With the announcement by Lisa Madigan that she will not seek re-election for attorney general of Illinois, candidates have come out of the woodwork to seek that office. But whomever voters choose for the position next year, he or she will have a unique opportunity to tell a truth to the residents of Illinois and take on a challenge that appears to have been dead and buried for decades.
Here is the truth: Almost all of the problems of Illinois are a result of poor governance and frequent questionable, self-serving decisions by elected officials.
The dysfunction that happens here may be the letter of the law, but it’s nowhere near acceptable. Think of these problems: Unbalanced budgets, pension spiking, illogical government salaries, and costly taxes and contracts. Too often, this type of activity is ignored or passively accepted. The new attorney general can not only shine a light on elected officials acting in their own interests instead of taxpayers, but send a message that it won’t be tolerated.
With all due respect to Attorney General Madigan, a reasonable knock on her tenure was that investigations and prosecutions of suspected wrongdoing were largely nonexistent. Madigan many times pointed to supposed statutory limits on her ability to pursue such cases, so she confined the focus of her tenure mostly on consumer protection and advocacy issues.
Protecting consumers and the victimized are undeniably laudable goals, but far from Illinois’ most pressing issues. The prosecutions of 34 Chicago aldermen, countless county officials and two governors validate that assertion.
The next attorney general should spend his or her capital and resources on fixing the in-house problems in Illinois government.
There is much that needs to be done.
On the first day in office, the new Illinois attorney general should immediately set up a dedicated hotline and online portals for taxpayers to speak — by name or anonymously — directly with the office about suspected corruption. This will make it known that investigations into possible government fraud, waste and overreach are happening, and that whistleblowers have a place to safely go.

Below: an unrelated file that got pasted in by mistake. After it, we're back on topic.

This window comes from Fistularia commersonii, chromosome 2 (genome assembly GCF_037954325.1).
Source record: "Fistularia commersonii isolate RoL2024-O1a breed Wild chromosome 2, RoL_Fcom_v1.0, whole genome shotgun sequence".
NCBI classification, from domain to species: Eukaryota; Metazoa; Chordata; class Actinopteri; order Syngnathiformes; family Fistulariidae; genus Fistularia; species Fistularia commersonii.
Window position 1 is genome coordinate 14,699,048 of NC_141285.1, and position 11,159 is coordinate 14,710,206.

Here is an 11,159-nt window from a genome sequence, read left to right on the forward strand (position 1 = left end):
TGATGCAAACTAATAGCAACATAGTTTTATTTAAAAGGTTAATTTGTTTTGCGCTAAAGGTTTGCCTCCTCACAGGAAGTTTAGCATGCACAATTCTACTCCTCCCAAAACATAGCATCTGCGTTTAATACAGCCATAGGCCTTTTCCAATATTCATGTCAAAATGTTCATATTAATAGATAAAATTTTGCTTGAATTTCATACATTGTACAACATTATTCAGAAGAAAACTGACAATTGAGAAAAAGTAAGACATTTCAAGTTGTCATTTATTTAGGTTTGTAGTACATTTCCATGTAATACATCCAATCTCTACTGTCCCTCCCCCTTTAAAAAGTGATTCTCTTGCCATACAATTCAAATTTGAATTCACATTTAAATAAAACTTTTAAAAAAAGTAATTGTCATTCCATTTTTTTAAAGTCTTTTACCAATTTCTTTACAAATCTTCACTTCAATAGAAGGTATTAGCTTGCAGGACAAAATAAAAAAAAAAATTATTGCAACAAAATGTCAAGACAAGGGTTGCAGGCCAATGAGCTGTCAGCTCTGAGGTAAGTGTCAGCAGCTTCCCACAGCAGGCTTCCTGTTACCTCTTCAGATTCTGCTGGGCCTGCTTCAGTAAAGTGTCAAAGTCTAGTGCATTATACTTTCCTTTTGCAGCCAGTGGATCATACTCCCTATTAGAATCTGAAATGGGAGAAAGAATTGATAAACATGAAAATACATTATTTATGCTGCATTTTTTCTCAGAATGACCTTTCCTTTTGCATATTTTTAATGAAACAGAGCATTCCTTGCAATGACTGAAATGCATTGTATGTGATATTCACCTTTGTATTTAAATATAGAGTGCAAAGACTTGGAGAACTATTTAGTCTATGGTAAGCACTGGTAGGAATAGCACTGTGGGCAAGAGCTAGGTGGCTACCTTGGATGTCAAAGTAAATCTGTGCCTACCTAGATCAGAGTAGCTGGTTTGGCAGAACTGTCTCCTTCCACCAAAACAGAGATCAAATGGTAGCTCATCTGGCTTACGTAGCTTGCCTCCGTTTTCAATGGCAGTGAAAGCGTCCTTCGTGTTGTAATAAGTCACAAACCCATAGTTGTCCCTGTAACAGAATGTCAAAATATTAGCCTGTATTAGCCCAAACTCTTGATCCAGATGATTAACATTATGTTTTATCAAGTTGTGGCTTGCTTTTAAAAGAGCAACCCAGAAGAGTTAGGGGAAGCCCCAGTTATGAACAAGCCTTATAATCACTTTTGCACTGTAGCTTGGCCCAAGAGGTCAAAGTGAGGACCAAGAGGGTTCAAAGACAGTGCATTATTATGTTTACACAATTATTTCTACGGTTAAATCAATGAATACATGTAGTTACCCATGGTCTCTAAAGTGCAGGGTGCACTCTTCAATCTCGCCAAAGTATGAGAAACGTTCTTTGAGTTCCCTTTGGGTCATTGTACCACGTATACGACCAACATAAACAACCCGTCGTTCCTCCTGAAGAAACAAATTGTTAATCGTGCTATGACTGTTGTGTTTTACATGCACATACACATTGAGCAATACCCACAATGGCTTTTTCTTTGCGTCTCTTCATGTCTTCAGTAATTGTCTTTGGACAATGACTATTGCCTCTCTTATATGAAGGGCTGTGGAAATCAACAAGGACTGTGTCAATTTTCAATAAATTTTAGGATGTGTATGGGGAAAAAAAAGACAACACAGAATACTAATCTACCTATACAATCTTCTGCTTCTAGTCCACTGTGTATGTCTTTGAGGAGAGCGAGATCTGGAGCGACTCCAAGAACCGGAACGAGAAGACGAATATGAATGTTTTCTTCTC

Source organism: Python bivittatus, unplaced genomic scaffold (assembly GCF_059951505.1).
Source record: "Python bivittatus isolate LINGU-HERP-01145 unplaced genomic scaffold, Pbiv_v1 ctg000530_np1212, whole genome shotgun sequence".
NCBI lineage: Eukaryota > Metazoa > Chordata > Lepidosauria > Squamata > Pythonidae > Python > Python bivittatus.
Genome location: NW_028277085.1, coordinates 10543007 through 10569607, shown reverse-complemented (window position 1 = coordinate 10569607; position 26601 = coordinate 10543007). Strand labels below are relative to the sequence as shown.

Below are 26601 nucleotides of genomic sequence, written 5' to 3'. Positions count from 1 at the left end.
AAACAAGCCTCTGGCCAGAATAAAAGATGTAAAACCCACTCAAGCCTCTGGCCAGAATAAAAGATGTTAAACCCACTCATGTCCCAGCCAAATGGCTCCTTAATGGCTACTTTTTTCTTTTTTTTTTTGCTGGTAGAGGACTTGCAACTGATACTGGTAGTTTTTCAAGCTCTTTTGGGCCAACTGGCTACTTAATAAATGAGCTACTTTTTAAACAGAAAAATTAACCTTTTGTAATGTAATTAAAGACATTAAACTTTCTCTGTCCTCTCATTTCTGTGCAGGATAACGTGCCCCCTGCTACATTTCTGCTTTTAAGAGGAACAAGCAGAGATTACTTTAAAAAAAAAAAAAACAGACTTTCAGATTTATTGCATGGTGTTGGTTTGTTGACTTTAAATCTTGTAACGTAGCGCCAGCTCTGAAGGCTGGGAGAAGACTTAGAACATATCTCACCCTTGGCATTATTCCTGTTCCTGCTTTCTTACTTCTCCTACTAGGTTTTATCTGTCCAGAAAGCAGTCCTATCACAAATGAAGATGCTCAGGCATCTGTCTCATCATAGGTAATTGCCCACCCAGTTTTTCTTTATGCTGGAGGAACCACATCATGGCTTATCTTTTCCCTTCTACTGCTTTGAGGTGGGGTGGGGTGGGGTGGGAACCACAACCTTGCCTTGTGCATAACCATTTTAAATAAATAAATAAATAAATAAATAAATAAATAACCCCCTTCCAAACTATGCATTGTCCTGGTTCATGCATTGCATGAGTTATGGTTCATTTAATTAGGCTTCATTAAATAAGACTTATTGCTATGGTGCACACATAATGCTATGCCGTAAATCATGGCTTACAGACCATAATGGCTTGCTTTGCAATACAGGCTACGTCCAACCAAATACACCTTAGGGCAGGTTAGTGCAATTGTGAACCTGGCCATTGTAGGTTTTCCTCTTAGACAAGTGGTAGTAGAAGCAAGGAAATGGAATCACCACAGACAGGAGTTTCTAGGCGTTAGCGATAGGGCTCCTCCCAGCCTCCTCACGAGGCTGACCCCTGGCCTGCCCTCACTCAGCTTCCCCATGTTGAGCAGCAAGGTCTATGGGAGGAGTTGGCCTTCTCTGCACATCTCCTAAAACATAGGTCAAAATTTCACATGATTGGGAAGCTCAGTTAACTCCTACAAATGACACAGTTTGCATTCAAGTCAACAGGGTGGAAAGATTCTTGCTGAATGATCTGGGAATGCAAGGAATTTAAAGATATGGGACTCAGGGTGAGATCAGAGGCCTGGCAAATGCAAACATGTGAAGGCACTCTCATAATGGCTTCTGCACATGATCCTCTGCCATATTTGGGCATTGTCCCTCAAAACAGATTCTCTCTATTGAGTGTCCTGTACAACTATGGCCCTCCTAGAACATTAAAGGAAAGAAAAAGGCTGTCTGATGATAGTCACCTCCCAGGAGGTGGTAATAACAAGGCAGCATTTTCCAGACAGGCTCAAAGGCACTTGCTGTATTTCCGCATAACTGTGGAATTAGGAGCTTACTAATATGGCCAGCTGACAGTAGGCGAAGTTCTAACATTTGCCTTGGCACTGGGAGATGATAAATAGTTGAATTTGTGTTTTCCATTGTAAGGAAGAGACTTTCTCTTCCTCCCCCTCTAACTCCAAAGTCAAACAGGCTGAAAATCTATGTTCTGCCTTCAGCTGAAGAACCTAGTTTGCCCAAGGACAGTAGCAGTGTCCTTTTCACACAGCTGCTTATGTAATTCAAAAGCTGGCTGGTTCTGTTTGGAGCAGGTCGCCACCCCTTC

The attorney general should also establish contact with all jurisdictions that have little or no legal oversight, and set up liaisons for those locales. Dishonest officials plague local governments in places like Dixon, Northern Illinois University, Harvey and Bloomington, just like in Chicago and Springfield. Local government bodies need help from the attorney general’s office.
Finally, the attorney general should assign more legal officers to ensure Freedom of Information Act requests are being addressed, processed and reviewed properly and in a timely manner. The attorney general is ultimately responsible for ensuring FOIA is strong in Illinois. Strengthening this system would send a clear message that elected officials answer to taxpayers, not vice versa.
Most reasonable Illinoisans would agree that the new attorney general can’t completely fix the state’s many woes. There are just too many problems and unprincipled actors, and it’s a more-than-fair sentiment to say that the level of dysfunction has prompted valid concerns about possible wrongdoing. Illinois will continue to degrade unless addressing those problems is the first priority.
An active attorney general can help create a new culture of how governmental business is conducted. A renewed battle against self-serving governance can end what is happening now and make the price for doing so too high to tempt any wavering public “servant.”
Anyone wanting to be the state’s next legal watchdog should stand up and grab this opportunity. Illinoisans now demand it, and look forward to the fight.